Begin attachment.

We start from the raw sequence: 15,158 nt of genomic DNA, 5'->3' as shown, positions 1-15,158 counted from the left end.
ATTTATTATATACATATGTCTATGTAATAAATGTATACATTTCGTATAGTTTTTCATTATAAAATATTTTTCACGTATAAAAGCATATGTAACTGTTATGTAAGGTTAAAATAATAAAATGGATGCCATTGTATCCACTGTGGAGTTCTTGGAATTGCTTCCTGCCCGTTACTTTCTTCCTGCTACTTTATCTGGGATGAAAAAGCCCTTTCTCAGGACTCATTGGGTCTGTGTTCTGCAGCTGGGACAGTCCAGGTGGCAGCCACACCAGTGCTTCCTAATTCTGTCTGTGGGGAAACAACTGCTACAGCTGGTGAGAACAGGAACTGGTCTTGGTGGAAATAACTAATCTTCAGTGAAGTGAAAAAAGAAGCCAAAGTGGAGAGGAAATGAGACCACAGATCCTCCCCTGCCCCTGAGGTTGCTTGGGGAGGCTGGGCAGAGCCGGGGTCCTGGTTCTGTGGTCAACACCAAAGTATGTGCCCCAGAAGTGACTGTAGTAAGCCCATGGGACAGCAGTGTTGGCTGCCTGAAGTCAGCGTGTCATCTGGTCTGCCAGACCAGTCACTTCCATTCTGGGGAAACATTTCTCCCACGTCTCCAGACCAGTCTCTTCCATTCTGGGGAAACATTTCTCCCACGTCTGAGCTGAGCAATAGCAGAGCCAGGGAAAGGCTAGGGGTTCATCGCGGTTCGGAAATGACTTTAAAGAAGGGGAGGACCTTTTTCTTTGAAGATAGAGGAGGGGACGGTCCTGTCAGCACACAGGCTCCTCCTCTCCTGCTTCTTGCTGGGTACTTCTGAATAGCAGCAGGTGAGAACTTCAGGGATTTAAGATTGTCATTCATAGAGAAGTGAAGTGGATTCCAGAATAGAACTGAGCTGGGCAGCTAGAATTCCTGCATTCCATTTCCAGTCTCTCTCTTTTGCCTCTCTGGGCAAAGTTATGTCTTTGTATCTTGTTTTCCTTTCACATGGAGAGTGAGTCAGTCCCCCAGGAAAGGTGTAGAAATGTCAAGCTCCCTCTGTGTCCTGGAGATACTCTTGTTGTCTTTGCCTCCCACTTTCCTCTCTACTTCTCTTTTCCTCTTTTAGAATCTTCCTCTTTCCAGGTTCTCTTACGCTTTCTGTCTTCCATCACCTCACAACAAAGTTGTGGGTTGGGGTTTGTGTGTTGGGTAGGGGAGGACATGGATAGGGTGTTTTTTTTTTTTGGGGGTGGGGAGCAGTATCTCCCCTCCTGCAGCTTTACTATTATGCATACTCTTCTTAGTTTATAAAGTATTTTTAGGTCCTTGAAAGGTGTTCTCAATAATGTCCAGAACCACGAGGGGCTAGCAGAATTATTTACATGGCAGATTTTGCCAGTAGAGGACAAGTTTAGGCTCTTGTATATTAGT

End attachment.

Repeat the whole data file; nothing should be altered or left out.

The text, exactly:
We start from the raw sequence: 15,158 nt of genomic DNA, 5'->3' as shown, positions 1-15,158 counted from the left end.
ATTTATTATATACATATGTCTATGTAATAAATGTATACATTTCGTATAGTTTTTCATTATAAAATATTTTTCACGTATAAAAGCATATGTAACTGTTATGTAAGGTTAAAATAATAAAATGGATGCCATTGTATCCACTGTGGAGTTCTTGGAATTGCTTCCTGCCCGTTACTTTCTTCCTGCTACTTTATCTGGGATGAAAAAGCCCTTTCTCAGGACTCATTGGGTCTGTGTTCTGCAGCTGGGACAGTCCAGGTGGCAGCCACACCAGTGCTTCCTAATTCTGTCTGTGGGGAAACAACTGCTACAGCTGGTGAGAACAGGAACTGGTCTTGGTGGAAATAACTAATCTTCAGTGAAGTGAAAAAAGAAGCCAAAGTGGAGAGGAAATGAGACCACAGATCCTCCCCTGCCCCTGAGGTTGCTTGGGGAGGCTGGGCAGAGCCGGGGTCCTGGTTCTGTGGTCAACACCAAAGTATGTGCCCCAGAAGTGACTGTAGTAAGCCCATGGGACAGCAGTGTTGGCTGCCTGAAGTCAGCGTGTCATCTGGTCTGCCAGACCAGTCACTTCCATTCTGGGGAAACATTTCTCCCACGTCTCCAGACCAGTCTCTTCCATTCTGGGGAAACATTTCTCCCACGTCTGAGCTGAGCAATAGCAGAGCCAGGGAAAGGCTAGGGGTTCATCGCGGTTCGGAAATGACTTTAAAGAAGGGGAGGACCTTTTTCTTTGAAGATAGAGGAGGGGACGGTCCTGTCAGCACACAGGCTCCTCCTCTCCTGCTTCTTGCTGGGTACTTCTGAATAGCAGCAGGTGAGAACTTCAGGGATTTAAGATTGTCATTCATAGAGAAGTGAAGTGGATTCCAGAATAGAACTGAGCTGGGCAGCTAGAATTCCTGCATTCCATTTCCAGTCTCTCTCTTTTGCCTCTCTGGGCAAAGTTATGTCTTTGTATCTTGTTTTCCTTTCACATGGAGAGTGAGTCAGTCCCCCAGGAAAGGTGTAGAAATGTCAAGCTCCCTCTGTGTCCTGGAGATACTCTTGTTGTCTTTGCCTCCCACTTTCCTCTCTACTTCTCTTTTCCTCTTTTAGAATCTTCCTCTTTCCAGGTTCTCTTACGCTTTCTGTCTTCCATCACCTCACAACAAAGTTGTGGGTTGGGGTTTGTGTGTTGGGTAGGGGAGGACATGGATAGGGTGTTTTTTTTTTTTGGGGGTGGGGAGCAGTATCTCCCCTCCTGCAGCTTTACTATTATGCATACTCTTCTTAGTTTATAAAGTATTTTTAGGTCCTTGAAAGGTGTTCTCAATAATGTCCAGAACCACGAGGGGCTAGCAGAATTATTTACATGGCAGATTTTGCCAGTAGAGGACAAGTTTAGGCTCTTGTATATTAGT